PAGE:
A battle over whether open-source or proprietary software should be used in Moscow's public schools spilled into the open Wednesday when a schoolteacher said he was forced to quit for complaining about being forced to use Microsoft programs.
Vladimir Sorokin, deputy director at School No. 572 in southeastern Moscow who teaches computer science, said by telephone that education officials had pressured him into resigning after he complained to President Dmitry Medvedev about an online training system for students that requires Microsoft Office to run properly.
The federal government decreed in 2007 that all schools nationwide have to switch to software based on the free operational system Linux by next year. Sorokin said the training system Moscow schools are forced to use defies this order.
"The education directorate is giving preference to Microsoft," Sorokin said.
"There has to be freedom of choice," he added.
Schools do not have to pay for software they use, but Linux-based software has an advantage over Microsoft in that it "does not depend on a certain developer and can be freely copied and modified," Sorokin said.
City Hall on Sept. 23 ordered all Moscow schools to use the online system, which serves to prepare students for the Single State Exam for graduation. The education directorate of Moscow's Southeastern Administrative District issued an identical order four days later.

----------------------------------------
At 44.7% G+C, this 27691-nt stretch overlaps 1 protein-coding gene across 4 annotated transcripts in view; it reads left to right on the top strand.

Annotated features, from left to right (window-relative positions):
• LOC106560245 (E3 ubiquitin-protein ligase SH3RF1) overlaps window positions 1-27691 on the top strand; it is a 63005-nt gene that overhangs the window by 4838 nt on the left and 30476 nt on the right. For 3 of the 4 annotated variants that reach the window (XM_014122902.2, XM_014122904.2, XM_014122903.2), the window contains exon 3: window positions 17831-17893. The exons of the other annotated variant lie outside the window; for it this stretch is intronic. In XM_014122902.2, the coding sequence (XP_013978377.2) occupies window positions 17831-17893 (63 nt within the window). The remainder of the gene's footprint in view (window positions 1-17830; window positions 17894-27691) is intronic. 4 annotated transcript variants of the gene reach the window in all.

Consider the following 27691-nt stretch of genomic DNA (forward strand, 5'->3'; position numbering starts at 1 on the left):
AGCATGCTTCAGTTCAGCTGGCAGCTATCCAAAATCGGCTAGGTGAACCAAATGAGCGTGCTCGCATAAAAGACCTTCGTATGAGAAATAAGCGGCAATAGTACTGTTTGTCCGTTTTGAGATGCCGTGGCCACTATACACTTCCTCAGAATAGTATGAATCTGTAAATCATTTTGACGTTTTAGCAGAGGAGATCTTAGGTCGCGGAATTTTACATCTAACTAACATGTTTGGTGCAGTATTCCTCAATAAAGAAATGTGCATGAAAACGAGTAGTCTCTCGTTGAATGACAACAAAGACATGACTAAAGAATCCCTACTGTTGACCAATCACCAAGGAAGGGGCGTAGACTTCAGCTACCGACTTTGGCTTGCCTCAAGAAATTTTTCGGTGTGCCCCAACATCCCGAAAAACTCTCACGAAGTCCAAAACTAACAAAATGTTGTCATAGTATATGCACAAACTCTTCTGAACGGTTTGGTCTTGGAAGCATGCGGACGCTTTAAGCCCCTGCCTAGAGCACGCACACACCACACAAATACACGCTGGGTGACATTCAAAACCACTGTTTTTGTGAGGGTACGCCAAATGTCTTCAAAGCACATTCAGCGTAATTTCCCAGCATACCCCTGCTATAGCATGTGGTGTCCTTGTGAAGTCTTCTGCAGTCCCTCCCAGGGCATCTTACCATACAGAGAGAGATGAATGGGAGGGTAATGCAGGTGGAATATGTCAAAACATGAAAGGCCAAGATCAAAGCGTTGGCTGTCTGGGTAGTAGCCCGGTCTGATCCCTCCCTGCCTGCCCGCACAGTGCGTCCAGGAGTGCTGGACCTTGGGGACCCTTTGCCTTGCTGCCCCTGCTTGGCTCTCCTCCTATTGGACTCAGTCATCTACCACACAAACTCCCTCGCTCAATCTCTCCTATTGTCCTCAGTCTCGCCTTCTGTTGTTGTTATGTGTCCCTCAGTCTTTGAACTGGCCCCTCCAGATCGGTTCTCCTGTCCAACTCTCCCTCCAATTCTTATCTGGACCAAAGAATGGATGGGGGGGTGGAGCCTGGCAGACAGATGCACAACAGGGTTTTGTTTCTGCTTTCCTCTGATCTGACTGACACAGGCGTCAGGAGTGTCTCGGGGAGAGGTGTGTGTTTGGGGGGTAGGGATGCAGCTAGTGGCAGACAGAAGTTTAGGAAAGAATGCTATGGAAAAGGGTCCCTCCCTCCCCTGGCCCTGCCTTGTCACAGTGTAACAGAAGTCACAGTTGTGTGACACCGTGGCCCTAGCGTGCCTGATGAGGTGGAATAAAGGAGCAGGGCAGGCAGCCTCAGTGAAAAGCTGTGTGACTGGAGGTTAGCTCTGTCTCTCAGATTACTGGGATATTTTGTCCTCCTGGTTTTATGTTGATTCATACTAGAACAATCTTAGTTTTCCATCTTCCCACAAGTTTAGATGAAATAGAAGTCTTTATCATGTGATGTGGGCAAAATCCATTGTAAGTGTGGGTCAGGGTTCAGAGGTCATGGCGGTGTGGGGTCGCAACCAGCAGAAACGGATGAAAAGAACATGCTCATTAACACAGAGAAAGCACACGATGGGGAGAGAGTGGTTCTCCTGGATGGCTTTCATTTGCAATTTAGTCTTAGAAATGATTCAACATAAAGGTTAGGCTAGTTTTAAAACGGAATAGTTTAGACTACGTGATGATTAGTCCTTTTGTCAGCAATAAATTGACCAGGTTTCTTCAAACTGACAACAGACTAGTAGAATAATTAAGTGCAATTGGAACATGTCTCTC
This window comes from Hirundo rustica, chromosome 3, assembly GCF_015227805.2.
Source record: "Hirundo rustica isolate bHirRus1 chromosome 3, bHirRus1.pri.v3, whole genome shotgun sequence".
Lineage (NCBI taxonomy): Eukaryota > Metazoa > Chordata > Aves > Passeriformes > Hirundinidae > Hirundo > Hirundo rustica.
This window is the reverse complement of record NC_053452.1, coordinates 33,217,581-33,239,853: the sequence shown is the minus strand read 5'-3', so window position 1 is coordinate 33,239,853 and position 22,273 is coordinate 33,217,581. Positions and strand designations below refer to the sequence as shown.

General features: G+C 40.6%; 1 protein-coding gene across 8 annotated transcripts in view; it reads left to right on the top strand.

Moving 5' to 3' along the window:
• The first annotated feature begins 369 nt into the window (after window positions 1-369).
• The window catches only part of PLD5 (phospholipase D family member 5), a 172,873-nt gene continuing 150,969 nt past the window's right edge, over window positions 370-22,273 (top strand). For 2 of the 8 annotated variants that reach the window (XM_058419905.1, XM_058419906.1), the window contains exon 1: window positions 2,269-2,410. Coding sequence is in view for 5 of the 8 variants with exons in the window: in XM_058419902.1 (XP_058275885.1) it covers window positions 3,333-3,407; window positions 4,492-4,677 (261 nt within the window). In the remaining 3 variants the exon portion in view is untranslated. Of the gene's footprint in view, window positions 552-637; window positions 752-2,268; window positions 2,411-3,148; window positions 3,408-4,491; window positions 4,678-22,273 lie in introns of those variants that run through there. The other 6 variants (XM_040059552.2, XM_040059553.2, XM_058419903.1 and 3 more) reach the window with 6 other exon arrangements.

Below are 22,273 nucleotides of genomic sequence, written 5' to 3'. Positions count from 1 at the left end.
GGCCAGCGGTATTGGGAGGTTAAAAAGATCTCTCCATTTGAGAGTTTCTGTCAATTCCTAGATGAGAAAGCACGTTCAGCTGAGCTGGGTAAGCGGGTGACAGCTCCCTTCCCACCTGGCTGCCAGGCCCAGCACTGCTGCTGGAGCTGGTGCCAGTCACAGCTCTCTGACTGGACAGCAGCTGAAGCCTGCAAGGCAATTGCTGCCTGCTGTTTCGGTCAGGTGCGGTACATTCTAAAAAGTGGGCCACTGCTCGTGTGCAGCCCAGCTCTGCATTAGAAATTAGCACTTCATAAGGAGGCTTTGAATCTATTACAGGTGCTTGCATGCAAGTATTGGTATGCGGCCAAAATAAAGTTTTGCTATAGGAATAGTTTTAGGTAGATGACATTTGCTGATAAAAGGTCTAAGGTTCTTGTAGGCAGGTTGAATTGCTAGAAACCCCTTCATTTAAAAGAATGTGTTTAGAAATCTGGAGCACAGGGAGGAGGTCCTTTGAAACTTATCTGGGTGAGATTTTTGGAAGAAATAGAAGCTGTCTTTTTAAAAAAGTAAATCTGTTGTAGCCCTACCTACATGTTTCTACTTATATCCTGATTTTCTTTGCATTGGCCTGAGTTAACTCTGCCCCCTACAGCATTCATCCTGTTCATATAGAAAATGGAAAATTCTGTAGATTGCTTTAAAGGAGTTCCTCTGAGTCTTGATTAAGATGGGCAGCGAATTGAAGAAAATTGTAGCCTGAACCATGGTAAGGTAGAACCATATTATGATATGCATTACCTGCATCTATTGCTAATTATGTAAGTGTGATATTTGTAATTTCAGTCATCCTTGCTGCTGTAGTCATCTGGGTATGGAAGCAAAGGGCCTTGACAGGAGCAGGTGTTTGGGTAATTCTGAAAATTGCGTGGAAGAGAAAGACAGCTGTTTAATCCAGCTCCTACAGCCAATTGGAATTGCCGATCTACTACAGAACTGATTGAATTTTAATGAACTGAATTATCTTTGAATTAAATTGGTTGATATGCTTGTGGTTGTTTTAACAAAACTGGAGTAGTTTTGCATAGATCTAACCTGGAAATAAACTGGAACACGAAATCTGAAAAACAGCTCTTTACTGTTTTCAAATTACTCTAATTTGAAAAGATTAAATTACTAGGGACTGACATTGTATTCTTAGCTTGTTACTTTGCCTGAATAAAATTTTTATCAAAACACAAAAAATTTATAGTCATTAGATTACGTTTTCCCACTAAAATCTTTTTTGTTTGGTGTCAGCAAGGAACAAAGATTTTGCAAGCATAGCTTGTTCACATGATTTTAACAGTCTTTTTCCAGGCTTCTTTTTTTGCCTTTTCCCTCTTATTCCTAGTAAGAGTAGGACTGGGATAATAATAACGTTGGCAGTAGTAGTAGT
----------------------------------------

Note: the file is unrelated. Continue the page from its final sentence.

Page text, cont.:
The training system is developed by the City Hall-connected Moscow Institute of Open Education, Sorokin said.
Sorokin filed his complaint about City Hall's actions with the Kremlin on Oct. 5 and was notified in mid-October that it had been forwarded to City Hall for review.
On Saturday, the director of Sorokin's school, Tatyana Kolyadenkova, told him he was "not wanted" at the school because he had "set up the people who feed the school," Sorokin said, adding that he had to file a voluntary resignation.
He said Kolyadenkova was apparently referring to the Moscow Institute of Open Education, which also provides money and equipment for two experimental education programs that it developed at his former school.
On Wednesday, Sorokin submitted a second letter to the Kremlin, asking why his complaint had been forwarded to the officials he had complained about.
Repeated calls to Kolyadenkova's office and the press office of City Hall's education department went unanswered Wednesday.
Moscow Institute of Open Education head Alexei Semyonov was unavailable at his office Wednesday, and a Kremlin spokesman did not return a phone call for comment.
Microsoft Russia said in a statement that it cooperates with many educational departments nationwide but has a policy of 'technological neutrality,' leaving software choices in the hands of individual users.
Ivan Pavlov, board chairman of the St. Petersburg-based Institute for Information Freedom Development, said the City Hall order was illegal because it violated competition laws in Microsoft's favor.
This is not the first flare-up over software in schools.
City Hall, acting on a recommendation from the Center for Information Technologies and Education Equipment, headed by Semyonov's wife, Yelena Bulin-Sokolova, ordered that Microsoft's Windows XP operational system be installed on all Macintosh computers purchased for schools this summer, computer industry news web site CNews.ru reported last week.
Also, the Center for Information Technologies and Education Equipment said in September that a survey by IDC, a leading IT market research company, had proved that using Linux in schools was actually more expensive than using Microsoft products, the report said. IDC later denied the claim.